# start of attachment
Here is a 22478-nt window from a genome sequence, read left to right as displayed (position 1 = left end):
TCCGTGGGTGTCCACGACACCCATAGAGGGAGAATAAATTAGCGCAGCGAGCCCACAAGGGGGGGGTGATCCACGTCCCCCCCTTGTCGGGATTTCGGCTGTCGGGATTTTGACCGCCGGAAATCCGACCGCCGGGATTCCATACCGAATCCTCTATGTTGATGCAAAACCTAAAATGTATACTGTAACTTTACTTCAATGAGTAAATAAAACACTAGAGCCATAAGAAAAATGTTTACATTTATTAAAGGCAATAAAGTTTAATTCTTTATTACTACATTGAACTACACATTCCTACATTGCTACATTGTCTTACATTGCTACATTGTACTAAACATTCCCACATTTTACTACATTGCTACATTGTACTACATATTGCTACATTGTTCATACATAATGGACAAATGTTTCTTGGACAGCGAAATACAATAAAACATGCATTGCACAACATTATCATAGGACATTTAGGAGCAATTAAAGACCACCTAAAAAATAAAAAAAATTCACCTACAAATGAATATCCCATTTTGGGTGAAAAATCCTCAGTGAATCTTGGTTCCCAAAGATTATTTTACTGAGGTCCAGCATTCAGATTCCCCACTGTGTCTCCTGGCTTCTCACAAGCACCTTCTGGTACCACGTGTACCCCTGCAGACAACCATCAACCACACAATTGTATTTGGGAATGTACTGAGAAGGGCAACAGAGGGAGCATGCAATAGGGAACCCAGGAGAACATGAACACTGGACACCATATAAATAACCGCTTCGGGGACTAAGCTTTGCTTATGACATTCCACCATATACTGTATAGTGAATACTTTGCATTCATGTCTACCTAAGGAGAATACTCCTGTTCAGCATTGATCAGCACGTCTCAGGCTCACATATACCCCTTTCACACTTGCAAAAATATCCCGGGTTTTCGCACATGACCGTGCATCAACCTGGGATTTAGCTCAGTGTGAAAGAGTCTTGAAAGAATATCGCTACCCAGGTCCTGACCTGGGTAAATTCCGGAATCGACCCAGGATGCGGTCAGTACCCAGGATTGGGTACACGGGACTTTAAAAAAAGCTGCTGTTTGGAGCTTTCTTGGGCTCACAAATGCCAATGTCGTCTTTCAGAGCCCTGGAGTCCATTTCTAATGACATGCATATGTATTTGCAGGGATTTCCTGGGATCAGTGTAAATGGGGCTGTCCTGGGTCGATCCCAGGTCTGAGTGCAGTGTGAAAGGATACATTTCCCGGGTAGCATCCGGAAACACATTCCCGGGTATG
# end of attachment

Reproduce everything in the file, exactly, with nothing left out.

Here is a 22478-nt window from a genome sequence, read left to right as displayed (position 1 = left end):
TCCGTGGGTGTCCACGACACCCATAGAGGGAGAATAAATTAGCGCAGCGAGCCCACAAGGGGGGGGTGATCCACGTCCCCCCCTTGTCGGGATTTCGGCTGTCGGGATTTTGACCGCCGGAAATCCGACCGCCGGGATTCCATACCGAATCCTCTATGTTGATGCAAAACCTAAAATGTATACTGTAACTTTACTTCAATGAGTAAATAAAACACTAGAGCCATAAGAAAAATGTTTACATTTATTAAAGGCAATAAAGTTTAATTCTTTATTACTACATTGAACTACACATTCCTACATTGCTACATTGTCTTACATTGCTACATTGTACTAAACATTCCCACATTTTACTACATTGCTACATTGTACTACATATTGCTACATTGTTCATACATAATGGACAAATGTTTCTTGGACAGCGAAATACAATAAAACATGCATTGCACAACATTATCATAGGACATTTAGGAGCAATTAAAGACCACCTAAAAAATAAAAAAAATTCACCTACAAATGAATATCCCATTTTGGGTGAAAAATCCTCAGTGAATCTTGGTTCCCAAAGATTATTTTACTGAGGTCCAGCATTCAGATTCCCCACTGTGTCTCCTGGCTTCTCACAAGCACCTTCTGGTACCACGTGTACCCCTGCAGACAACCATCAACCACACAATTGTATTTGGGAATGTACTGAGAAGGGCAACAGAGGGAGCATGCAATAGGGAACCCAGGAGAACATGAACACTGGACACCATATAAATAACCGCTTCGGGGACTAAGCTTTGCTTATGACATTCCACCATATACTGTATAGTGAATACTTTGCATTCATGTCTACCTAAGGAGAATACTCCTGTTCAGCATTGATCAGCACGTCTCAGGCTCACATATACCCCTTTCACACTTGCAAAAATATCCCGGGTTTTCGCACATGACCGTGCATCAACCTGGGATTTAGCTCAGTGTGAAAGAGTCTTGAAAGAATATCGCTACCCAGGTCCTGACCTGGGTAAATTCCGGAATCGACCCAGGATGCGGTCAGTACCCAGGATTGGGTACACGGGACTTTAAAAAAAGCTGCTGTTTGGAGCTTTCTTGGGCTCACAAATGCCAATGTCGTCTTTCAGAGCCCTGGAGTCCATTTCTAATGACATGCATATGTATTTGCAGGGATTTCCTGGGATCAGTGTAAATGGGGCTGTCCTGGGTCGATCCCAGGTCTGAGTGCAGTGTGAAAGGATACATTTCCCGGGTAGCATCCGGAAACACATTCCCGGGTATG